On the Complexity of Noncommutative Polynomial Factorization

In this paper we study the complexity of factorization of polynomials in the free noncommutative ring

$$\mathbb {F}\langle x_1,x_2,\ldots ,x_n \rangle$$

of polynomials over the field

$$\mathbb {F}$$

and noncommuting variables

$$x_1,x_2,\ldots ,x_n$$

. Our main results are the following:

Although

$$\mathbb {F}\langle x_1,\ldots ,x_n \rangle$$

is not a unique factorization ring, we note that

variable-disjoint

factorization in

$$\mathbb {F}\langle x_1,\ldots ,x_n \rangle$$

has the uniqueness property. Furthermore, we prove that computing the variable-disjoint factorization is polynomial-time equivalent to Polynomial Identity Testing (both when the input polynomial is given by an arithmetic circuit or an algebraic branching program). We also show that variable-disjoint factorization in the black-box setting can be efficiently computed (where the factors computed will be also given by black-boxes, analogous to the work [

12

] in the commutative setting).

As a consequence of the previous result we show that homogeneous noncommutative polynomials and multilinear noncommutative polynomials have unique factorizations in the usual sense, which can be efficiently computed.

Finally, we discuss a polynomial decomposition problem in

$$\mathbb {F}\langle x_1,\ldots ,x_n \rangle$$

which is a natural generalization of homogeneous polynomial factorization and prove some complexity bounds for it.

V. Arvind, Gaurav Rattan, Pushkar Joglekar

An Algebraic Proof of the Real Number PCP Theorem

The PCP theorem has recently been shown to hold as well in the real number model of Blum, Shub, and Smale [

3

]. The proof given there structurally closely follows the proof of the original PCP theorem by Dinur [

7

]. In this paper we show that the theorem also can be derived using algebraic techniques similar to those employed by Arora et al. [

1

,

2

] in the first proof of the PCP theorem. This needs considerable additional efforts. Due to severe problems when using low-degree algebraic polynomials over the reals as codewords for one of the verifiers to be constructed, we work with certain trigonometric polynomials. This entails the necessity to design new segmentation procedures in order to obtain well structured real verifiers appropriate for applying the classical technique of verifier composition.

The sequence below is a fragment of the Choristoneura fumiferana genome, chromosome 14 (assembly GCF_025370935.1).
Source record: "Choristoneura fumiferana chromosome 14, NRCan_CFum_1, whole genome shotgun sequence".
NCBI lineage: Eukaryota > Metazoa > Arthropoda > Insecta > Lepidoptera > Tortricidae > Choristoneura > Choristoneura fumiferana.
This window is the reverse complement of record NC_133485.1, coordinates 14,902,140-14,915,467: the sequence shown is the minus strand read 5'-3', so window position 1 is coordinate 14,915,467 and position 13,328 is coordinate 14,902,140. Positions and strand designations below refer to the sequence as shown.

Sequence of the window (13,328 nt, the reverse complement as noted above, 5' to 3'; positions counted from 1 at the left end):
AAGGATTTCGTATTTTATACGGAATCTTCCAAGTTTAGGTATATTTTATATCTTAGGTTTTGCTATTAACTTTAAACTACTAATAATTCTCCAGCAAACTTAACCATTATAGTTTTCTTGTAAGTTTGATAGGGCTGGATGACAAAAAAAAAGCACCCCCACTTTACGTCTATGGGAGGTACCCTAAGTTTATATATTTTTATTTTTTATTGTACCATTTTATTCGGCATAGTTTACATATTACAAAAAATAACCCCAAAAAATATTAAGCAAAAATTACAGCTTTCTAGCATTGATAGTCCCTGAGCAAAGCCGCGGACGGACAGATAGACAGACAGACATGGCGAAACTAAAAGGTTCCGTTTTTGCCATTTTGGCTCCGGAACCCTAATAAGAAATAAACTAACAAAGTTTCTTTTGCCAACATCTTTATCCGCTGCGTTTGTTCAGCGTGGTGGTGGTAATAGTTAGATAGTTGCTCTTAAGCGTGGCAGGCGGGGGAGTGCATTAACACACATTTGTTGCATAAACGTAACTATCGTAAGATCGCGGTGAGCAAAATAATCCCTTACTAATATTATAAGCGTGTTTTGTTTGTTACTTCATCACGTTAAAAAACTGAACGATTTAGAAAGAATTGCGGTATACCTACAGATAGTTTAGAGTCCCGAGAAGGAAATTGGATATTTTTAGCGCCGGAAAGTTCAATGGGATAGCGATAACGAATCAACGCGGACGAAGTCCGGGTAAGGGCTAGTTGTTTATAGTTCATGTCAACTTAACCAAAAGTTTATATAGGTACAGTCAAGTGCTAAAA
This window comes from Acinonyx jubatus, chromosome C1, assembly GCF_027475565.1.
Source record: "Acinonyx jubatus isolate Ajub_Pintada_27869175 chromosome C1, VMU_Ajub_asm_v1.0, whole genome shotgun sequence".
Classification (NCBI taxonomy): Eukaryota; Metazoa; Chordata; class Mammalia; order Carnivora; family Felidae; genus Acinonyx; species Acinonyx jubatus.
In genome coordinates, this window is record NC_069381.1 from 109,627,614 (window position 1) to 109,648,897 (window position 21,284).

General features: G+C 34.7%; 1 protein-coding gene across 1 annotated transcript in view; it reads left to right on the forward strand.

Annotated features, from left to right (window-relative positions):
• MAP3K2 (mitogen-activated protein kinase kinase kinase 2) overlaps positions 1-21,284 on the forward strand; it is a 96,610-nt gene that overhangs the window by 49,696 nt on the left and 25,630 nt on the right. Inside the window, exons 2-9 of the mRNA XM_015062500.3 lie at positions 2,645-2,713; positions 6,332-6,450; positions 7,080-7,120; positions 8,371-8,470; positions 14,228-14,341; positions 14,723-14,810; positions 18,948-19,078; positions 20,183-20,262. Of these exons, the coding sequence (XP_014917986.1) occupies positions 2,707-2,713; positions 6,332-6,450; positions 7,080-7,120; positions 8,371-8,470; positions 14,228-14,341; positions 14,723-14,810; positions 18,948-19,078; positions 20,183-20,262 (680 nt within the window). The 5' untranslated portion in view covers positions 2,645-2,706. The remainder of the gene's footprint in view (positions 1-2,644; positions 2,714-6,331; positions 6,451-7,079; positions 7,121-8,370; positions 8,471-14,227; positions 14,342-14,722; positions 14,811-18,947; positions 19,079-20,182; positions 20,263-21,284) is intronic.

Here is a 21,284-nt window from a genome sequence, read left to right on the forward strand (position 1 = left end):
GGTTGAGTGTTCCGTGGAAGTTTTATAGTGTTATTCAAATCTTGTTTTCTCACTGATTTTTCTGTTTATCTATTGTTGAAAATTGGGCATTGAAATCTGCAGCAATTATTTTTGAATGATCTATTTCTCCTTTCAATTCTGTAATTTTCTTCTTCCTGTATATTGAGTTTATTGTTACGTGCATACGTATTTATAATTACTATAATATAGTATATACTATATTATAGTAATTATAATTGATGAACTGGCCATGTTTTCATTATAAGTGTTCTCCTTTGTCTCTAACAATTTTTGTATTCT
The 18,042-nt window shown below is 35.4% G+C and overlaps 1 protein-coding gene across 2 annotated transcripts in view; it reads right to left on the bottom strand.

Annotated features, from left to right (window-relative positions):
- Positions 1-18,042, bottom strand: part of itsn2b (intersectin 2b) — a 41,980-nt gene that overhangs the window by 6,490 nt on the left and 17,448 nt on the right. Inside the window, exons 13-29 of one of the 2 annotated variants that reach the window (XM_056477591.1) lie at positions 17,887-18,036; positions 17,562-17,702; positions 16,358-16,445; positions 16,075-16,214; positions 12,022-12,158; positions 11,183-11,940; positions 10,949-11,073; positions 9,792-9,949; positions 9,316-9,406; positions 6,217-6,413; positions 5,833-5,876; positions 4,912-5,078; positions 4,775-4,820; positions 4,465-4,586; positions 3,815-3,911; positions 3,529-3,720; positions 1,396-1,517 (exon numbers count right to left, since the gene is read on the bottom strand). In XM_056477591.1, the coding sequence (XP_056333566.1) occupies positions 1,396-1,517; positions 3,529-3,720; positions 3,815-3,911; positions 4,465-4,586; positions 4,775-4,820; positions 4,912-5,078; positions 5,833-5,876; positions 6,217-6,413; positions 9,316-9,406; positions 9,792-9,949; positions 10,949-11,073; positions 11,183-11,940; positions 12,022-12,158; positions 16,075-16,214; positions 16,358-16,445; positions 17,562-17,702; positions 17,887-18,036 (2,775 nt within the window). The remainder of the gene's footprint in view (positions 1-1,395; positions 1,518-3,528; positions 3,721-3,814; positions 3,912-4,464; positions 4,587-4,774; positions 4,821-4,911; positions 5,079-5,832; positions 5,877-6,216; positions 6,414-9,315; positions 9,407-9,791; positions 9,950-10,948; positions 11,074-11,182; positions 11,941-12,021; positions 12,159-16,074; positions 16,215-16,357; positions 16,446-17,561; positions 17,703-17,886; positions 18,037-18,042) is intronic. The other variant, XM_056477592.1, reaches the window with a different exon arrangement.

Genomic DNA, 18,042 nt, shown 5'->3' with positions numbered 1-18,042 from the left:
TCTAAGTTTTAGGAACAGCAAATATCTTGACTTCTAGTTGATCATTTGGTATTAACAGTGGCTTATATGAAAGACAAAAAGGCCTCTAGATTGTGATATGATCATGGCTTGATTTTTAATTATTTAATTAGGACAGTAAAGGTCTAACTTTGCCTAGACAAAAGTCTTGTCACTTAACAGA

We believe that designing as well an algebraic proof for the real PCP theorem on one side leads to interesting questions in real number complexity theory and on the other sheds light on which ingredients are necessary in order to prove an important result like the PCP theorem in different computational structures.

Martijn Baartse, Klaus Meer

On the Complexity of Hub Labeling (Extended Abstract)

Hub Labeling (

HL

) is a data structure for distance oracles. Hierarchical

HL

(

HHL

) is a special type of

HL

, that received a lot of attention from a practical point of view. However, theoretical questions such as NP-hardness and approximation guarantees for

HHL

algorithms have been left aside. We study the computational complexity of

HL

and

HHL

. We prove that both

HL

and

HHL

are NP-hard, and present upper and lower bounds on the approximation ratios of greedy

HHL

algorithms that are used in practice. We also introduce a new variant of the greedy

HHL

algorithm that produces small labels for graphs with small highway dimension.

Maxim Babenko, Andrew V. Goldberg, Haim Kaplan, Ruslan Savchenko, Mathias Weller

On the Complexity of Speed Scaling